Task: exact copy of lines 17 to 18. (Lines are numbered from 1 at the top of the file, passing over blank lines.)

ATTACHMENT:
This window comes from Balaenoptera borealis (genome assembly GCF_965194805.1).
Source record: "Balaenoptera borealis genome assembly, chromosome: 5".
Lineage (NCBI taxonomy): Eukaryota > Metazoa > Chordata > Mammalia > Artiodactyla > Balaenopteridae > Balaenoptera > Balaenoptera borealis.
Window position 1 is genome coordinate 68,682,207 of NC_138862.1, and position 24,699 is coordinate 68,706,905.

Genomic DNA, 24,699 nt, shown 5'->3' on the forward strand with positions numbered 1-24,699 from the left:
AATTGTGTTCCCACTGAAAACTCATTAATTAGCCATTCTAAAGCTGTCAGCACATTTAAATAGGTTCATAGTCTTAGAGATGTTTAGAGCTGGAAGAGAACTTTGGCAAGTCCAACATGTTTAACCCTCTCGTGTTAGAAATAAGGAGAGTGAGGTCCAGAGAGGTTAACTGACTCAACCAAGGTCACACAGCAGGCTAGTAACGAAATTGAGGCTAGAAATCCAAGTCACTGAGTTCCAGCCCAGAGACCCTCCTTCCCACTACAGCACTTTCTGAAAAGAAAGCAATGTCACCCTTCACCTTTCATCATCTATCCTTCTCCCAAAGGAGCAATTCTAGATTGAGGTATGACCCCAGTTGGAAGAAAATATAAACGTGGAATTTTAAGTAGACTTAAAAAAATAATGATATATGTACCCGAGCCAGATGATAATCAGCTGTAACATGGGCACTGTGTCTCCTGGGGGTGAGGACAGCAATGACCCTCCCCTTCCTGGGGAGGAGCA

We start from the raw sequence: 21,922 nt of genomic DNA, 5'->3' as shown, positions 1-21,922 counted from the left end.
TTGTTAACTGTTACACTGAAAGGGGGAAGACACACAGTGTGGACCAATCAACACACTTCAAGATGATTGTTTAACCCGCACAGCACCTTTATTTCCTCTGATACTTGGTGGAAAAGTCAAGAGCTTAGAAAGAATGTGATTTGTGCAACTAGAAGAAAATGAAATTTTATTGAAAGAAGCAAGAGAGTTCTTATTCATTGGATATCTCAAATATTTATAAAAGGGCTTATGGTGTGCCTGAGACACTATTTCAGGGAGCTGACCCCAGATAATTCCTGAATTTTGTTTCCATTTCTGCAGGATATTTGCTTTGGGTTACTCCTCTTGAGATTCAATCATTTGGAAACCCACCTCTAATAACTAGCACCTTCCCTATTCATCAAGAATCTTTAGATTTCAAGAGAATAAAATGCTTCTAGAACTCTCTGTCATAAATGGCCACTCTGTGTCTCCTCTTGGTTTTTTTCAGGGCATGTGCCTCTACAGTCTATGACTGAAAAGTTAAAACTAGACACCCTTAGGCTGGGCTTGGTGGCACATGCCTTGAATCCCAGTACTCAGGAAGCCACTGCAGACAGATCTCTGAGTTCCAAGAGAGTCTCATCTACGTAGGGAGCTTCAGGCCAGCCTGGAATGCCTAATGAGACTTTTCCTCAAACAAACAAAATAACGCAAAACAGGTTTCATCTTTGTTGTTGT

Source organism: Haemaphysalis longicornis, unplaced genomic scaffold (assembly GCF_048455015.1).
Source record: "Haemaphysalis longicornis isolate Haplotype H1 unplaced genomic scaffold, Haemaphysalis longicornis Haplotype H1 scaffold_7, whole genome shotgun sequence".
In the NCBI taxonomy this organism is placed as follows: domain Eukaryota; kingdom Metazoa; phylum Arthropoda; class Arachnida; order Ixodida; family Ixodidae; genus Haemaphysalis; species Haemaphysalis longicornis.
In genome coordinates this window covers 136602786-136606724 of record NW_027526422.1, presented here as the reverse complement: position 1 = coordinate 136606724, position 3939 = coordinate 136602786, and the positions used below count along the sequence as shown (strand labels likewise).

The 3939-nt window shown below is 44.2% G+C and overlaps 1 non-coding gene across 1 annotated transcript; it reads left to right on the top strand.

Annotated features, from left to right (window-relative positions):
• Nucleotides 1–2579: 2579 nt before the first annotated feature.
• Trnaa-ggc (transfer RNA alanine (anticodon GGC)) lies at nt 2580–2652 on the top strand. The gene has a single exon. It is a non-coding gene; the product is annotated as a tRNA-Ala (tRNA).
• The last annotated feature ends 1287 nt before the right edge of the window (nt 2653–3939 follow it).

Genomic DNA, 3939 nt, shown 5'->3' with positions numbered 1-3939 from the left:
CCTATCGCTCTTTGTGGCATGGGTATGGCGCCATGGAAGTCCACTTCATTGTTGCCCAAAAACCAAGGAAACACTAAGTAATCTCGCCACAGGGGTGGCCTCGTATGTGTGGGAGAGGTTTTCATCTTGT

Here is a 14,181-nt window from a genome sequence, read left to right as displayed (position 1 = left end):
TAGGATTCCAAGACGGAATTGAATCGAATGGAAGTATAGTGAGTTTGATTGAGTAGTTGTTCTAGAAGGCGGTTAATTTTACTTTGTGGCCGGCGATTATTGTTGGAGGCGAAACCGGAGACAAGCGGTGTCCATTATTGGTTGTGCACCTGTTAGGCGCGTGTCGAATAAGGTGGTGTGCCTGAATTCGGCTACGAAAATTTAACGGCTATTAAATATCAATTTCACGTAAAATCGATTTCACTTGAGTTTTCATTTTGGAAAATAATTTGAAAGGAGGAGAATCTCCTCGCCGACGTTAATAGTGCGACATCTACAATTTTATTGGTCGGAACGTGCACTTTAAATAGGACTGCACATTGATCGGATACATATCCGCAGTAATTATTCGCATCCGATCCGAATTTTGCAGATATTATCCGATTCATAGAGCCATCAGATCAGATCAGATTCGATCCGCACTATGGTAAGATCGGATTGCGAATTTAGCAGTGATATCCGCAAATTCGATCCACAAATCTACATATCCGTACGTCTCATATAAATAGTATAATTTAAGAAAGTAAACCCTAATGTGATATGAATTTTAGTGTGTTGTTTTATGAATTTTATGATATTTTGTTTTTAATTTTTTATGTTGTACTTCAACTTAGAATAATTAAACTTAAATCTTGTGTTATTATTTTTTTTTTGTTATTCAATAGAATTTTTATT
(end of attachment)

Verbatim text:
• The last annotated feature ends 1287 nt before the right edge of the window (nt 2653–3939 follow it).

Genomic DNA, 3939 nt, shown 5'->3' with positions numbered 1-3939 from the left: